The vibrant mostly in color cookbook is filled with 100 classic Italian recipes from antipasti (appetizers) to holiday recipes.  I appreciate that Magro does not opt to merely lump certain dishes into the standard sections.  The holiday dishes are highlighted from Easter to Christmas.  Look forward to finding recipes for antipasto classic, pasta e fagioli, various sauces, polpettone(meatloaf),  sausage stuffing for turkey,  veal parmesan, zeppole, pizza rustica, biscotti de mandoria(almond biscotti) and more.    If you have ever desired to learn more about Italian cooking starting with the cookbook of classics is a great way to start.  Seeing how the holiday recipes are grouped together is an excellent shortcut way to learn about Italian culinary traditions.

Most people do not pick up a cookbook to read a biography; however, this cookbook includes a compelling inspired story of creation. This book has one key ingredient many other cookbooks miss…soul.  It should be a gift to yourself and to put in someone’s culinary library.   A portion of the proceeds from Recipes to Remember benefits the Alzheimer’s Association.

Caprese Salad Recipe

Insalata Caprese (salad in the style of Capri) is a simple salad from the Italian region of Campania, made of sliced fresh buffalo mozzarella, tomatoes and basil, seasoned with salt, and olive oil. In Italy, unlike most salads, it is usually served as an antipasto (starter), not a contorno (side dish)

See this recipe from Living Eventfully

Ingredients

  • 1 large package of cherry tomatoes
  • 8-10 sticks of mozzarella string cheese or 1 container pearl sized buffalo mozzarella
  • 1 bunch of fresh basil
  • Kosher salt and pepper
  • Extra virgin olive oil
  • Balsamic vinegar

Click to See Directions

For the Beltramis, making olive oil and cheese is a family affair

in the Rusticucci Palace, once owned by a 15th century cardinal and now the Beltrami family’s olive oil factory, Cristiana Beltrami explains the process of making the oil. The family is also known for its cheese: Italian-American chef Lidia Bastianich has called Cristiana’s father, Vittorio, the “Einstein of Cheese.” (photo by Elizabeth Zabel)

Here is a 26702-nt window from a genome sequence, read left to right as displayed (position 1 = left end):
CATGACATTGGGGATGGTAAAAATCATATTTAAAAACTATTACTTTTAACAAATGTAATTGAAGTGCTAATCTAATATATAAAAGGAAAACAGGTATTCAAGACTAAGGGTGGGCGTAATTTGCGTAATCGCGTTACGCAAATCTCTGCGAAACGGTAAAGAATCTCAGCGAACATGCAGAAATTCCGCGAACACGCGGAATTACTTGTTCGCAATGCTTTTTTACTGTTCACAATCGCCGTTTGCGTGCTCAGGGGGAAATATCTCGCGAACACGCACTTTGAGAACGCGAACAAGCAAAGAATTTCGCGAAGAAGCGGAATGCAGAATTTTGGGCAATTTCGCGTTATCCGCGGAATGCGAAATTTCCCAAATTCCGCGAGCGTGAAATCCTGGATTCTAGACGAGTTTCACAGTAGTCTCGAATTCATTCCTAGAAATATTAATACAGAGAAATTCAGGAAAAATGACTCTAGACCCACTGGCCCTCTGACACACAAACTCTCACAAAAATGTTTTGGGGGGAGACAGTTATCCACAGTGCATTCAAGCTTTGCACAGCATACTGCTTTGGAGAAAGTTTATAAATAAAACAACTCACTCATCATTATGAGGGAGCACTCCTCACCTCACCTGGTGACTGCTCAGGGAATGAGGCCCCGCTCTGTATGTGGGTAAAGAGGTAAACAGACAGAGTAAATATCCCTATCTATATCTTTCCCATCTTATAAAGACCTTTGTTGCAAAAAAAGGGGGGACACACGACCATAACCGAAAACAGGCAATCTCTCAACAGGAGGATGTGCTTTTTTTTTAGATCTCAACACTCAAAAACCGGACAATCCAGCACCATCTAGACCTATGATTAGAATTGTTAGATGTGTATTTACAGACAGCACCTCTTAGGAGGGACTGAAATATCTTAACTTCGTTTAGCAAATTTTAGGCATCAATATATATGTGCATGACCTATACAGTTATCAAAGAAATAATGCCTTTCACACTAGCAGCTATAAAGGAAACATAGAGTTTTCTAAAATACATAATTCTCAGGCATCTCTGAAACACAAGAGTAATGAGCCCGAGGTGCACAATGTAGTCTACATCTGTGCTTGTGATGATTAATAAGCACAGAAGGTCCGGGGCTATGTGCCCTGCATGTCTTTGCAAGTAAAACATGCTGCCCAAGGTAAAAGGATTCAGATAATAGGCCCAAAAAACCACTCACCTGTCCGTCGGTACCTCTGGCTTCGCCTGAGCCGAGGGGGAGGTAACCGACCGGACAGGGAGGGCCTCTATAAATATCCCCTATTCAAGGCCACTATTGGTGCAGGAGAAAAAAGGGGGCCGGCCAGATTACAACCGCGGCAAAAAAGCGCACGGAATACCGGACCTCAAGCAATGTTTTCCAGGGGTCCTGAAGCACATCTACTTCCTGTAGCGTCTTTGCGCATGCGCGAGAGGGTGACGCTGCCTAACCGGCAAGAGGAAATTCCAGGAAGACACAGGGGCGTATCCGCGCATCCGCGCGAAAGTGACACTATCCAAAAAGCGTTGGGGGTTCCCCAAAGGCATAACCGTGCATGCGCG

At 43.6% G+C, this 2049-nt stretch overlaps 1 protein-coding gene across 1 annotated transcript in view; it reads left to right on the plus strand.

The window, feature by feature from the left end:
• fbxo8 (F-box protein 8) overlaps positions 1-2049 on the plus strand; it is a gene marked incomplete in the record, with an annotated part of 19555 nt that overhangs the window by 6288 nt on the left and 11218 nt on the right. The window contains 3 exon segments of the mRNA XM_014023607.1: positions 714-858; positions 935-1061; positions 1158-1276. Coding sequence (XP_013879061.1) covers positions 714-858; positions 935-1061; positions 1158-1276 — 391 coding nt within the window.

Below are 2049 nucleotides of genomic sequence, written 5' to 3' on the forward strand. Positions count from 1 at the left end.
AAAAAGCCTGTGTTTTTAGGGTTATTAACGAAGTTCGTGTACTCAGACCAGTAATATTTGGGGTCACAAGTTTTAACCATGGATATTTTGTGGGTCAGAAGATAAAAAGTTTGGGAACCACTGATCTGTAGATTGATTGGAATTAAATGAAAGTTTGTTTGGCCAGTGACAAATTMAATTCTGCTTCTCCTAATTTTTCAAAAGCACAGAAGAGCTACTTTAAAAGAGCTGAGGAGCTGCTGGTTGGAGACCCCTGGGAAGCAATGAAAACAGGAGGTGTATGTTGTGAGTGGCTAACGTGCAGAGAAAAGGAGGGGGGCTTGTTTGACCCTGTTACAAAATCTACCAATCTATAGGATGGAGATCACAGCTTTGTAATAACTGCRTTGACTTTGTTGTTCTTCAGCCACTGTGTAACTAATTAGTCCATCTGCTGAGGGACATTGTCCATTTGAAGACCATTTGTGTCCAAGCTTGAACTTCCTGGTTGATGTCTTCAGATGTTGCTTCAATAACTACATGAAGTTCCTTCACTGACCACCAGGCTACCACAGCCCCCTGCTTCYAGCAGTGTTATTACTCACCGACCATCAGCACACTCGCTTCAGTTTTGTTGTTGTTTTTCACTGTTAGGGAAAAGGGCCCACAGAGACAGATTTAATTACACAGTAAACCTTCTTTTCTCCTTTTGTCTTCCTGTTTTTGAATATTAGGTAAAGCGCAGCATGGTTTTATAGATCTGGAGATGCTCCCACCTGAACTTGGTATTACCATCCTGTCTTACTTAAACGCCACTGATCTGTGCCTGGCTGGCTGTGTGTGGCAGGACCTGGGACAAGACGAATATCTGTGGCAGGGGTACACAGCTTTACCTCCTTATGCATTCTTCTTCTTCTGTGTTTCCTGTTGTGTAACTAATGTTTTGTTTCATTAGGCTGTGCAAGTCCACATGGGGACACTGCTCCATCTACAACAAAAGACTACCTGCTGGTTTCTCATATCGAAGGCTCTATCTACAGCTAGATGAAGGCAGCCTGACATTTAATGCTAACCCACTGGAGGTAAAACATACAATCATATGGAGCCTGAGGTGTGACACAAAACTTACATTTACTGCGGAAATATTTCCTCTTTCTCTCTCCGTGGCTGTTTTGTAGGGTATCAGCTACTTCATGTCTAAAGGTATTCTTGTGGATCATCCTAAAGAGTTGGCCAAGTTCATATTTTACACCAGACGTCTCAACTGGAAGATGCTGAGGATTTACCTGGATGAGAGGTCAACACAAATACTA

Ciao!” says the short, elderly woman standing behind the counter. On her apron are the words “Gastronomia Beltrami, Cartoceto, Italy.” This is Elide Beltrami, wife of Vittorio Beltrami, a man who has been ordained the “Einstein of cheese” by famous chef Lidia Matticchio Bastianich. With a wide, warm smile, Elide makes me feel as welcome as if I were walking into my local corner store.

However, Gastronomia Beltrami is not just your average corner store. Inside the front glass case are piles of pecorino cheese, made from the milk of the Beltramis’ sheep. To the left, stacked on wooden shelves, are jars of fig and other fruit jams, made by Elide and her family and wrapped in brown paper and ribbon. Lastly, on a wide oak cupboard are bottles of glistening green olive oil—a product that brought this family name much praise in the early 1900s—harvested from the Beltramis’ groves and pressed in a 500-year-old palace.

A petite woman in her mid-thirties with short dark-brown hair comes from the back and flashes a smile. This is Cristiana Beltrami, the daughter of Vittorio and Elide Beltrami. “Let’s go on a tour,” she says and I follow her to her car. As she drives, Cristiana explains that she has worked at the shop for 15 years, since graduating with a degree in economics from the University of Urbino.  READ MORE